Auriga Leader hybrid cargo ship

Auriga Leader hybrid cargo ship

In this day and age, when it comes to being green, looking at the end result is never enough. You have to take a life cycle approach to assessing how green something is, which in the case of cars, means looking at how they are manufactured and delivered to your driveway.

Unfortunately, most cars produced overseas, including top selling hybrids like the Toyota Prius, are shipped over on huge cargo ships, the kind that produces as much air pollution as roughly 50 million individual cars.

While automakers have little choice towards alleviating this issue, it’s good to see that Toyota, at least, is trying to. A few years back the automaker installed 328 solar panels on the roof of the cargo ship Auriga Leader, which brings the Prius and other Toyota and Lexus models to the U.S.

The panels can generate up to 40 kilowatts of electrical power, which helps to reduce demand on the ship’s diesel engines by running a number of ancillary features and thus cutting emissions and fuel costs. According to the owner of the Auriga Leader, NYK Line, the solar panels help to save around 12 tons of diesel fuel per trip--admittedly, a fraction of the total amount of fuel used by such ships.

Solar Panels On Auriga Leader

Solar Panels On Auriga Leader

However, one of the biggest problems is that the supply of solar power isn't stable as it depends largely on weather conditions.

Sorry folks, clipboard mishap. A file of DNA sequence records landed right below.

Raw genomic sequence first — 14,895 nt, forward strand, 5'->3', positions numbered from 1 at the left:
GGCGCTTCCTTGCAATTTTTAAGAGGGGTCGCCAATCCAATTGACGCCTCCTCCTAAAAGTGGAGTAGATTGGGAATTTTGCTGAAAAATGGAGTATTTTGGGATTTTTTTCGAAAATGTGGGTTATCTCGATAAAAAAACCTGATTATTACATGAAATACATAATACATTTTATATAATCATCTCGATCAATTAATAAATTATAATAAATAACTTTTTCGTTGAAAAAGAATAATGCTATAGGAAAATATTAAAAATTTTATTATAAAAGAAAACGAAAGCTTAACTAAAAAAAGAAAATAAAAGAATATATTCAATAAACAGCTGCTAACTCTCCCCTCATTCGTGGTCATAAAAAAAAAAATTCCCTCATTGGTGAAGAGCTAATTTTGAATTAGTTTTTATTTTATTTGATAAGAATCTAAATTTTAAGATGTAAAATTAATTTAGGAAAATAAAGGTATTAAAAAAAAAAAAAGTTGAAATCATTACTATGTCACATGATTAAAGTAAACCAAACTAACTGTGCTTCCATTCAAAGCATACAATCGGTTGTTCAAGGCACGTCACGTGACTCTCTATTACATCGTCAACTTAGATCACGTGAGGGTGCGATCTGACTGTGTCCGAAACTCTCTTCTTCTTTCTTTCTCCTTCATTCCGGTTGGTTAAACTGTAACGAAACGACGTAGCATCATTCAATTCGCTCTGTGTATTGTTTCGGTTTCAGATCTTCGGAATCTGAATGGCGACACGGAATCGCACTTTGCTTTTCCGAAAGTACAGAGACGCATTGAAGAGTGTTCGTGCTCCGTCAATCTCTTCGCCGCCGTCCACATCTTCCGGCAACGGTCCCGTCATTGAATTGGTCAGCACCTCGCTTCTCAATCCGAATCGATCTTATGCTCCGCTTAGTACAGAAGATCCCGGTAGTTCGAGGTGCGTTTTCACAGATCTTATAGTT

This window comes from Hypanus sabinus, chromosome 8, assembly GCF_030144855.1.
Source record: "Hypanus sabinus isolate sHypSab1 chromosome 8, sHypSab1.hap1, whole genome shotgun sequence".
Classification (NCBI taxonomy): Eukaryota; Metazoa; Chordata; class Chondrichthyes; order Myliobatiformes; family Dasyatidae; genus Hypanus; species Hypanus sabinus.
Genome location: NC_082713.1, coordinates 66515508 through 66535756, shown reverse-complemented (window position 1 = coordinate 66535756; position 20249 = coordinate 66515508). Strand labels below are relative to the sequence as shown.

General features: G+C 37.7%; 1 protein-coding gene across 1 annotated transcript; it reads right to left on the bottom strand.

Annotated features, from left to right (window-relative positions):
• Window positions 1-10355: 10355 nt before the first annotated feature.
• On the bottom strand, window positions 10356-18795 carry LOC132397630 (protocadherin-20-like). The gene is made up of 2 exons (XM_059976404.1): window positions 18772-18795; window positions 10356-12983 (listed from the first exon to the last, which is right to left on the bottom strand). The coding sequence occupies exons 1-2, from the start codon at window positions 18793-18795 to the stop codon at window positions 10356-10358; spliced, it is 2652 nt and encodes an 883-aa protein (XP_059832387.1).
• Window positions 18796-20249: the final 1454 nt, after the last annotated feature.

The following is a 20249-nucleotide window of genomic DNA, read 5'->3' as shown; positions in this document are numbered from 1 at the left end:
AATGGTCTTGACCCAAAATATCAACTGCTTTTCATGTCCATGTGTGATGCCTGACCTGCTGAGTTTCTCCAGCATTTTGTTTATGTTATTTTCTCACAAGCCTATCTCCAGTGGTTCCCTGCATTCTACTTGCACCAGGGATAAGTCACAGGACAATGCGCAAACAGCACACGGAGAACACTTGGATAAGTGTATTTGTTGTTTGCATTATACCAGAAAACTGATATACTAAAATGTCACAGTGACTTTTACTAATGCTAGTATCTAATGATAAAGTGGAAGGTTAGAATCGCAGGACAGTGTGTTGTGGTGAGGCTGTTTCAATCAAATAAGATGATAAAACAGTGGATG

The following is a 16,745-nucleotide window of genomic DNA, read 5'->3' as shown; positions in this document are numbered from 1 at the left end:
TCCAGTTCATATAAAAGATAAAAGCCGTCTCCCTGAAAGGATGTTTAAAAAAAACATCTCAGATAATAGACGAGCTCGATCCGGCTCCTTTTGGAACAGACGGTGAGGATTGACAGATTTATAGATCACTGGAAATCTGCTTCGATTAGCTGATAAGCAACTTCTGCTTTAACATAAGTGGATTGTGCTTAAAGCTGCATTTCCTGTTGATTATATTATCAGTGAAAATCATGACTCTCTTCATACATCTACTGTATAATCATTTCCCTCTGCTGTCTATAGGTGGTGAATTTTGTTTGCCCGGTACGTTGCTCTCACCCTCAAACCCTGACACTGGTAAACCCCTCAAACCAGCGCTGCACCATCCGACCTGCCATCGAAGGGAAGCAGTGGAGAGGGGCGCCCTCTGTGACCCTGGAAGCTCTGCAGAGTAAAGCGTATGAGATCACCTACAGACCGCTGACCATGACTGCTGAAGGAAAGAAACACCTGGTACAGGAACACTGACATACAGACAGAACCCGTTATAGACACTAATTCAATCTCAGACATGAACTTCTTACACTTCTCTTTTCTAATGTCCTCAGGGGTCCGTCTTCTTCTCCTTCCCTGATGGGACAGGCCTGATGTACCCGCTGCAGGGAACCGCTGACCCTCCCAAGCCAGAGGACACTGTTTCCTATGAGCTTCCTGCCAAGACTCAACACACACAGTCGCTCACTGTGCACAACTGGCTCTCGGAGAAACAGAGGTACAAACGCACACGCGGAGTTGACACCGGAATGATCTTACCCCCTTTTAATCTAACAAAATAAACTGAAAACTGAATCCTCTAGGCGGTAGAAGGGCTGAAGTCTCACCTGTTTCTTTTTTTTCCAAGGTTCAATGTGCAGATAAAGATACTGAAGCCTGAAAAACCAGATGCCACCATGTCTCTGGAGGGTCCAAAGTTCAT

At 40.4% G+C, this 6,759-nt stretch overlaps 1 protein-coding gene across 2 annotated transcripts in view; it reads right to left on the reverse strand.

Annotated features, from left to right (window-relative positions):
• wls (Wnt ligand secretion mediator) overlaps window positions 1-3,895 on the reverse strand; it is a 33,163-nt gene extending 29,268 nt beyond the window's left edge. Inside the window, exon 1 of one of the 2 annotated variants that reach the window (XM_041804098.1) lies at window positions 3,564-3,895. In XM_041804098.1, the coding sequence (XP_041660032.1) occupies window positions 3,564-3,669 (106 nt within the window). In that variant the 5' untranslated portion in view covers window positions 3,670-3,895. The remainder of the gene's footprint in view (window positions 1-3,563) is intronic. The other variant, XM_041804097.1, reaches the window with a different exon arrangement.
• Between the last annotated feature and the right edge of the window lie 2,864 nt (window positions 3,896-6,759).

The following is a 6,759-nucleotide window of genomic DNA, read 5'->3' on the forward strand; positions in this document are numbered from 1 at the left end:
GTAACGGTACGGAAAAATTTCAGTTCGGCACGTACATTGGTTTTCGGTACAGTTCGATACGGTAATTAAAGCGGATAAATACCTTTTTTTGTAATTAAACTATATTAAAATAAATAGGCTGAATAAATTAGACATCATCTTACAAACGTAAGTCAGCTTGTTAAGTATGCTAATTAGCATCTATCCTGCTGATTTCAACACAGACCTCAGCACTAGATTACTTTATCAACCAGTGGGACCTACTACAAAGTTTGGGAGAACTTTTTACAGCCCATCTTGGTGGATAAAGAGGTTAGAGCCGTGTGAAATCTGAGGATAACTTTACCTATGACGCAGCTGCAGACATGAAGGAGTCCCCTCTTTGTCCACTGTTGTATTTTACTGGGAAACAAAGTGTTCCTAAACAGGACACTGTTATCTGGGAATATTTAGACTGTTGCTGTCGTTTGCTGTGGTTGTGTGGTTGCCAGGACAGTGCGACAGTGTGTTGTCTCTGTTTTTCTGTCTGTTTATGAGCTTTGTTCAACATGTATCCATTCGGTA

In response, the ship has now been fitted with a massive array of nickel-metal hydride batteries and its onboard generator modified to run on low-sulfur diesel. The batteries, which can be charged by solar power or the generator, will help stabilize the fluctuating levels of the solar power and minimize output fluctuations from the generator and secure a stable power supply.

If tests of the new setup prove successful, NYK Line, together with Kawasaki Heavy Industries Ltd., hopes to develop an even larger solar power generation system for cargo ships and eventually commercialize the system.

Interestingly, Nissan is also using an eco cargo ship for transporting its zero-emission Leaf electric car. Called the ‘The City of St. Petersburg’ (no that’s not a typo), the special ship features a spherical front-end designed to reduce drag. According to Nissan, the ship uses about 15 percent less than a conventional one.

[Mclloyd Shipping Portal]


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